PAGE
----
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Bad Hair and Dr. Angelou

Ben Whiting, February 4, 2019

Ben Whiting and Dr. Maya Angelou

It was spring 2005. I was an awkward college student. I had little self-confidence, bad hair (long hair un-styled does not a Johnny Depp make), and only a vague awareness of who I was because I spent so much time focusing on what I thought others wanted me to be (or would at least be impressed by). However, I had one ace up my sleeve. I was one of 20 lucky students to be enrolled in a poetry class taught by Dr. Maya Angelou. One lesson she taught us has always stood out to me…

Some fellow students and I were having a small discussion/argument about various virtues and which one we thought was the most important. I had recently learned about The Marshmallow Experiment and how delayed gratification was the hallmark of maturity and success, so my money was on patience. Others thought honesty, others loyalty, others compassion, and the discussion was getting heated. Then Dr. Angelou walked in the room and we posed the question to her.

“The most important virtue? Why that’s easy. The most important virtue is courage. For without courage no other virtue can be practiced with consistency.”

The class fell silent. The discussion was over. Checkmate Dr. Angelou. We moved on and she read Robert Burns’ Scots Wha Hae with full Scotish dialect. That’s how she rolled.

It was awesome, and it was a big lesson for me. It occurred to me I could spend my whole life trying to be kind, patient, compassionate, or honest, but when the going got tough, if I hadn’t developed courage, odds were good everything else would fall to the wayside.

So how do we develop courage in ourselves and our teams? Follow these three simple steps to help kick a courage culture into high gear:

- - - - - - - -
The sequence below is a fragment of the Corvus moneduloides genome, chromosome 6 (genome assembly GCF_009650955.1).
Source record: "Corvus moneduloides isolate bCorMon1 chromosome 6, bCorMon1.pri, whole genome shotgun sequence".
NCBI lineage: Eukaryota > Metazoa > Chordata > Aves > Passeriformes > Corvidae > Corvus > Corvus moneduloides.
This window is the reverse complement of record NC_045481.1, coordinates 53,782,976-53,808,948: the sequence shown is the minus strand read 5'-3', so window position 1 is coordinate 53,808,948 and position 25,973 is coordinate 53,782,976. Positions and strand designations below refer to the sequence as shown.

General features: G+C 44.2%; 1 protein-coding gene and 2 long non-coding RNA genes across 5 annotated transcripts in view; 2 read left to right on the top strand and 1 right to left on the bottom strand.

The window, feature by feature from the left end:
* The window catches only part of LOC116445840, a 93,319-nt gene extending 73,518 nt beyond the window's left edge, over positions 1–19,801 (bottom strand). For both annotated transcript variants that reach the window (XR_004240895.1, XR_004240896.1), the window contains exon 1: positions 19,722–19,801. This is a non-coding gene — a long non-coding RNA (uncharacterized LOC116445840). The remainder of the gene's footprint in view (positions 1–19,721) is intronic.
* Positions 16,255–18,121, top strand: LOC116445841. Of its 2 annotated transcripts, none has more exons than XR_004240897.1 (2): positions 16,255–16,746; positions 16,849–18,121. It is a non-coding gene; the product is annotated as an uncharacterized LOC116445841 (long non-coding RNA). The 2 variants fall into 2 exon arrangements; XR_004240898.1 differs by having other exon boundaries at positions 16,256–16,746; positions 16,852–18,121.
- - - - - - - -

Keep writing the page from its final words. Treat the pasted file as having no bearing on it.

1. Embrace vulnerability
    Vulnerability is defined as uncertainty, risk, or emotional exposure. Can you think of a single act of courage that didn’t involve embracing vulnerability? Don’t worry, when Brené Brown posed this question to a group of 500 US Military Special Forces Operators they couldn’t either. To embrace courage is to embrace vulnerability. Work to realize progress requires vulnerability, so if you’re uncomfortable, you’re probably doing it right.
  2. Start with self-awareness
    People tend to shy away from discomfort or avoid it all together. To do that we develop habits and behaviors that numb the discomfort. These habits can be as severe as drinking or drug use, but more often than not they’re simpler things like scrolling through social media to procrastinate, binging on Netflix to avoid a tough conversation, or ghosting someone altogether. The next time you catch yourself about to engage in one of these (or any) unproductive activities ask yourself, “Am I doing this because I’m trying to numb a discomfort? If so, what’s the best thing that could happen if I lean into that discomfort?” More often than not, the answer to the second question is progress.
  3. Go first
    If we want to develop courage not just within ourselves but within our teams, we have to remember that people are more likely to model the behaviors they see than listen to instructions they hear. That means we have to practice personal accountability when it comes to practicing courage and we can’t expect other people to jump in if we’re not willing to. “I need to go first,” is your mantra for courage.

Bonus strategy: Don’t forget to praise others when you see them working to develop their courage. Be sure to praise the effort and not the results of that effort. Courage isn’t a switch we can easily flip. It takes work and inevitably, we’re not always going to lean into our discomfort. However, people are more likely to continue working to improve if we praise their efforts instead of labeling them as “courageous.”

Another hard learned lesson from 2005: If you want to grow your hair long, remember it only looks good if you actually learn how to style it.

Share: | Tags: Courage, Self Awareness